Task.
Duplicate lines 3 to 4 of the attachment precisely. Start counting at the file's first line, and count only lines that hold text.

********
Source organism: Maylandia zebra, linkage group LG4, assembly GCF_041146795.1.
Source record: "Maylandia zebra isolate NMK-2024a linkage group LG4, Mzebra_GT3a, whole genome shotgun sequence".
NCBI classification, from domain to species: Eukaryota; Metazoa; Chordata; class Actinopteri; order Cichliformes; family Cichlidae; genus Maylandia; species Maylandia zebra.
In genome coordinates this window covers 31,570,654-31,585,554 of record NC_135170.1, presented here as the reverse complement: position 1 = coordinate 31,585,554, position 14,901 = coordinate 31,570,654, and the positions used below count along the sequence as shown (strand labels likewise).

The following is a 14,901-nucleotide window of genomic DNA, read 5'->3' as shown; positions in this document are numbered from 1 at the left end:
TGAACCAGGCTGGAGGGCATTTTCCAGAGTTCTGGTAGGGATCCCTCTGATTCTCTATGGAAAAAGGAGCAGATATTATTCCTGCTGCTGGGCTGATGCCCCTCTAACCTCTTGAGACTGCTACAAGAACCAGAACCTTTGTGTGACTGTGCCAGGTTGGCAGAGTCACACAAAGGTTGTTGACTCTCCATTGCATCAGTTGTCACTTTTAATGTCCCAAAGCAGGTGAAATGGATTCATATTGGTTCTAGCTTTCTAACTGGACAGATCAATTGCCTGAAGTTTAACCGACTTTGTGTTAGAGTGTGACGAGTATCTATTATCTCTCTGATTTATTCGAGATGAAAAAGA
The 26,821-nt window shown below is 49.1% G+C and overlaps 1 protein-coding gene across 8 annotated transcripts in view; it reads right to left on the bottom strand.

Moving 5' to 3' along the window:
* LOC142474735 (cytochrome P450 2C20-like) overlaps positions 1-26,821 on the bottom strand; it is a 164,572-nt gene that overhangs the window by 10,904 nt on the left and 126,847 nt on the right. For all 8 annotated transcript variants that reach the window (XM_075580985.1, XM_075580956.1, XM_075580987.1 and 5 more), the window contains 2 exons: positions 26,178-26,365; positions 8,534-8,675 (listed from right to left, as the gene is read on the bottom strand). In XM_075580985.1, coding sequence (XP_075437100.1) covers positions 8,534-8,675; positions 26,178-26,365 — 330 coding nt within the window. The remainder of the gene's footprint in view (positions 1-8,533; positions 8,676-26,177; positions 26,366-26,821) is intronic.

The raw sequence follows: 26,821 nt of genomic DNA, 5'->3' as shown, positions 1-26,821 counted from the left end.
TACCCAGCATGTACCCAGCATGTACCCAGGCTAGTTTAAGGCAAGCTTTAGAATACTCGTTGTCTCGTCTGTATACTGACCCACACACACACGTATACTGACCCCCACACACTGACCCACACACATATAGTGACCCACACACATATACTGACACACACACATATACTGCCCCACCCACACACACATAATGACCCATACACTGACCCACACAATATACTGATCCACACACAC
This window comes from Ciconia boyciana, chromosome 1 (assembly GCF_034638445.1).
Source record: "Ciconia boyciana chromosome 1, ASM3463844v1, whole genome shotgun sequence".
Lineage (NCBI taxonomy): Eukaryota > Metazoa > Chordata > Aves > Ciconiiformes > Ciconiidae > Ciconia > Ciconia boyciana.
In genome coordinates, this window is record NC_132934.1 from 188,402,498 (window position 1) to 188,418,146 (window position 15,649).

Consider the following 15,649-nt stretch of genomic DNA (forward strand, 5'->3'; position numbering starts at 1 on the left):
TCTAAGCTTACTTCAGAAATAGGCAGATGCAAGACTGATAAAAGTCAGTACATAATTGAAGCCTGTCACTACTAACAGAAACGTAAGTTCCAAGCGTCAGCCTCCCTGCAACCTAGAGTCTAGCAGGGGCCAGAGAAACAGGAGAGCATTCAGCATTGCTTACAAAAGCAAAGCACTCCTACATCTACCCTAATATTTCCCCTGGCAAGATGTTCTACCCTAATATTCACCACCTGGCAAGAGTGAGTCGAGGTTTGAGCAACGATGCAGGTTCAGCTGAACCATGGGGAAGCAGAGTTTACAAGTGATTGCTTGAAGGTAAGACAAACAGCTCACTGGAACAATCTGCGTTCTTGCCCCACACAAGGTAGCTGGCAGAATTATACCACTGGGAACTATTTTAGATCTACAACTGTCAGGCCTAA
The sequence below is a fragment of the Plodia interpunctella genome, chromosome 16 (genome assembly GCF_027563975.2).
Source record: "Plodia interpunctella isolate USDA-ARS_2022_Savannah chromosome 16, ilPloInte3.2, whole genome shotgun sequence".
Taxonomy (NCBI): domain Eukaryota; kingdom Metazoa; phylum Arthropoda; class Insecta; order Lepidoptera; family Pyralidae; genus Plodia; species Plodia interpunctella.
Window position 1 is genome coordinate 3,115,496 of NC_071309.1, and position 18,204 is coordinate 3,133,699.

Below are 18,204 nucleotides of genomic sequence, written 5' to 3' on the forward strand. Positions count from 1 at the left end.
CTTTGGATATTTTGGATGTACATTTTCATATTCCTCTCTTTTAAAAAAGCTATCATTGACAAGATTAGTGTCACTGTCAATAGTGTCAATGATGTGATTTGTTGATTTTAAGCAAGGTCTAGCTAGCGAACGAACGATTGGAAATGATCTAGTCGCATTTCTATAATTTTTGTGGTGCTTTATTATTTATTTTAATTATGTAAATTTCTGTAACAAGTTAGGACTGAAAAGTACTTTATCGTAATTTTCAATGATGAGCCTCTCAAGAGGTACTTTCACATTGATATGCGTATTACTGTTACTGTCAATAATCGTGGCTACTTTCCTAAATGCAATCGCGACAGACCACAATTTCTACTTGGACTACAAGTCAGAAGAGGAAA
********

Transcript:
NCBI classification, from domain to species: Eukaryota; Metazoa; Chordata; class Actinopteri; order Cichliformes; family Cichlidae; genus Maylandia; species Maylandia zebra.
In genome coordinates this window covers 31,570,654-31,585,554 of record NC_135170.1, presented here as the reverse complement: position 1 = coordinate 31,585,554, position 14,901 = coordinate 31,570,654, and the positions used below count along the sequence as shown (strand labels likewise).